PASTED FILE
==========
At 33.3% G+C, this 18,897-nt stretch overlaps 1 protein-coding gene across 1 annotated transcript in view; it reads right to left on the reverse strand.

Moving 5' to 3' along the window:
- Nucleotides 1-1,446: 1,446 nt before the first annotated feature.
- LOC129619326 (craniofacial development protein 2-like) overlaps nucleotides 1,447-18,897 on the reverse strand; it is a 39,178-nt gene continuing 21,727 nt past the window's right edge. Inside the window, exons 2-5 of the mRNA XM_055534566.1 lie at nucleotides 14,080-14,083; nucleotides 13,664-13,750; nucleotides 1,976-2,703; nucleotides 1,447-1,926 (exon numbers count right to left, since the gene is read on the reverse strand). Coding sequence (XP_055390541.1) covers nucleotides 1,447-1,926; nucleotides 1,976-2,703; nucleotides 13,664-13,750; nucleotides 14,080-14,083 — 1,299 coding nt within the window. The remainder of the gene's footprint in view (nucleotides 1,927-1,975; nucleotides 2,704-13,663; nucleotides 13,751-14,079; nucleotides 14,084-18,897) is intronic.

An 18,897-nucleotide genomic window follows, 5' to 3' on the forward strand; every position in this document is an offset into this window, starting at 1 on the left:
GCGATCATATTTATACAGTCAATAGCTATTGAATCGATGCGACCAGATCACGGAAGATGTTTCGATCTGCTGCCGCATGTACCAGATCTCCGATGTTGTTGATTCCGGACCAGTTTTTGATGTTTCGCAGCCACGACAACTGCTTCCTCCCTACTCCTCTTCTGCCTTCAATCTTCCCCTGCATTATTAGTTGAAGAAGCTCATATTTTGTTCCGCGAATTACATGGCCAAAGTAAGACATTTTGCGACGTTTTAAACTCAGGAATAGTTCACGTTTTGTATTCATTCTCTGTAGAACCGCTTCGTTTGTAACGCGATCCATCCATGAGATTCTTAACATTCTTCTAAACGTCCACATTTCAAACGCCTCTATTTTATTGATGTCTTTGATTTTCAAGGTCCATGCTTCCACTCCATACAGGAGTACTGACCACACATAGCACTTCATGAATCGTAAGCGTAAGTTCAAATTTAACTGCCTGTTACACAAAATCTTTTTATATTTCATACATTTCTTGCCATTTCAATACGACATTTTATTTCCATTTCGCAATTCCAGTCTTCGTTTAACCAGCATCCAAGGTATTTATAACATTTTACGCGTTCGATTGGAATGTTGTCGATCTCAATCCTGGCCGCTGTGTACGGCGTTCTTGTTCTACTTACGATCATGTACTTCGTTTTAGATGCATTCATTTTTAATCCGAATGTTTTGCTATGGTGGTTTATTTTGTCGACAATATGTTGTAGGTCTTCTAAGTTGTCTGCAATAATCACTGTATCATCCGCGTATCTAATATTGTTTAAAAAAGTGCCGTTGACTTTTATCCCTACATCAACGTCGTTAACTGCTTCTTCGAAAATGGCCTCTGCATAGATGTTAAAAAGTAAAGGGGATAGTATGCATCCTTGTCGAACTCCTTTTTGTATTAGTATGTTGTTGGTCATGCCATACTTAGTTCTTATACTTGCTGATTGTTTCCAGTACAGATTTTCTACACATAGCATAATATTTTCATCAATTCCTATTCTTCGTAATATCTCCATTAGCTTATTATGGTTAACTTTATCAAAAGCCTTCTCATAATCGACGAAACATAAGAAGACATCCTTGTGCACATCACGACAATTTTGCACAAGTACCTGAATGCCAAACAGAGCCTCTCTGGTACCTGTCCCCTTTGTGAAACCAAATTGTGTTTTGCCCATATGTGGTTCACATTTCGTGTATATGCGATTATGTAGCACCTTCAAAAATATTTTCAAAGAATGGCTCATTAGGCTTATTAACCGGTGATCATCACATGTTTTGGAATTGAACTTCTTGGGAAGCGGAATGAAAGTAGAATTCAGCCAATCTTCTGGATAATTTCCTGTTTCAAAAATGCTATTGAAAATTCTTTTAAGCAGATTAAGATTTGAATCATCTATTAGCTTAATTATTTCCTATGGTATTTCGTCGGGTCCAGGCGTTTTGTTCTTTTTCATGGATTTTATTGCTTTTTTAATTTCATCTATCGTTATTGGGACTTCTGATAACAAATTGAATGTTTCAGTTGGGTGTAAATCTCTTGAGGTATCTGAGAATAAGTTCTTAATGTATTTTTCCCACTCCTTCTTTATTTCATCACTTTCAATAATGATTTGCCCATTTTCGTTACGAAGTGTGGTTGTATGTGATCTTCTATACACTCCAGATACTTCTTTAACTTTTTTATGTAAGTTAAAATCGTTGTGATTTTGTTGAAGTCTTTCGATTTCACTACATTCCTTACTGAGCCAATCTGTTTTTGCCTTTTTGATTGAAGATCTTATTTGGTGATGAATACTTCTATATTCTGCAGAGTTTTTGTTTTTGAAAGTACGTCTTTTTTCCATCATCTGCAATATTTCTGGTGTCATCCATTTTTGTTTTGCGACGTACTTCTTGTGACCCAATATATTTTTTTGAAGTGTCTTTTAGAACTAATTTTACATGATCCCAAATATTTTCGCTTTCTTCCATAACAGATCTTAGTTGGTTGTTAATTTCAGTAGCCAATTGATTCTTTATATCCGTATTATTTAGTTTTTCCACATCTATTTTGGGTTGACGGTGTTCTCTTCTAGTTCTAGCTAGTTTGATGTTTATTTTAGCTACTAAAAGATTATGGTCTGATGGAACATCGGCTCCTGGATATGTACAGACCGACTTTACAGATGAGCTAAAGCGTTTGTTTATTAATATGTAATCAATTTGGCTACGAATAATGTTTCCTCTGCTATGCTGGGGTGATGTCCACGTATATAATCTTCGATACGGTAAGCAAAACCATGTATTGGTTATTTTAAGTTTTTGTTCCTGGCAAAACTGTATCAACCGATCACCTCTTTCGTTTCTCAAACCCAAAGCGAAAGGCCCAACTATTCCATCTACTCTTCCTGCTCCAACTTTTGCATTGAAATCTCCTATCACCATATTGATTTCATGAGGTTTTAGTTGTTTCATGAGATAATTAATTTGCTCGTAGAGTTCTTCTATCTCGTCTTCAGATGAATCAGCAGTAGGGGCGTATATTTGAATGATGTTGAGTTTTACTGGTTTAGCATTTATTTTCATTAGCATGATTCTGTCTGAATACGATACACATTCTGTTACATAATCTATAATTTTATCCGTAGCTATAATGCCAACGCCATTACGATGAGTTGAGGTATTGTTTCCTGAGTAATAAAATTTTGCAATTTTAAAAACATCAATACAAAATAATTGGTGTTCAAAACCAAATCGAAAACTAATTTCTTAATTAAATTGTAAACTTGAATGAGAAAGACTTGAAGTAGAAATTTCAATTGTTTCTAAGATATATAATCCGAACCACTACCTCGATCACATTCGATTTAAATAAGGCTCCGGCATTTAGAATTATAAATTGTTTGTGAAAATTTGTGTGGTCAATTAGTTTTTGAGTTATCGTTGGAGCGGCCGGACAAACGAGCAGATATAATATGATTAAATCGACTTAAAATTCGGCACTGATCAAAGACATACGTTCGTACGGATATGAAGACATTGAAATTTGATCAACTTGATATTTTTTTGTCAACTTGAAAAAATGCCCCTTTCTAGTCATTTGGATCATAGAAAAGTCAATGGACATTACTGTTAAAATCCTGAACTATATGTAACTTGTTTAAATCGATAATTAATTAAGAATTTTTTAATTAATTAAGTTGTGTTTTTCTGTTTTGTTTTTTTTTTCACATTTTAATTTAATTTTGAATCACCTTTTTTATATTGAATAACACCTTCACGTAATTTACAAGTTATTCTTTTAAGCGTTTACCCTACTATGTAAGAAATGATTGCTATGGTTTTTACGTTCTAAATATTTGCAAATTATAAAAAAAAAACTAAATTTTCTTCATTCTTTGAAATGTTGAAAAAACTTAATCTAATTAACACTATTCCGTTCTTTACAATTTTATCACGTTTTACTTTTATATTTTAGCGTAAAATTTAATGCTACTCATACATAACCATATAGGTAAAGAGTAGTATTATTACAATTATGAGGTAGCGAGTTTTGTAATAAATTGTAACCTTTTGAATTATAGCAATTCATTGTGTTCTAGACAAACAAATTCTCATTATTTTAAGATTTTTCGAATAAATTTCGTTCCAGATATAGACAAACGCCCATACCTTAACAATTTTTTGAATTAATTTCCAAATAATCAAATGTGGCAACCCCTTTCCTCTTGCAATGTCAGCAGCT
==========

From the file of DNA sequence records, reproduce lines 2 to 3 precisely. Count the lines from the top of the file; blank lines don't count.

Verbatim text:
Moving 5' to 3' along the window:
- Nucleotides 1-1,446: 1,446 nt before the first annotated feature.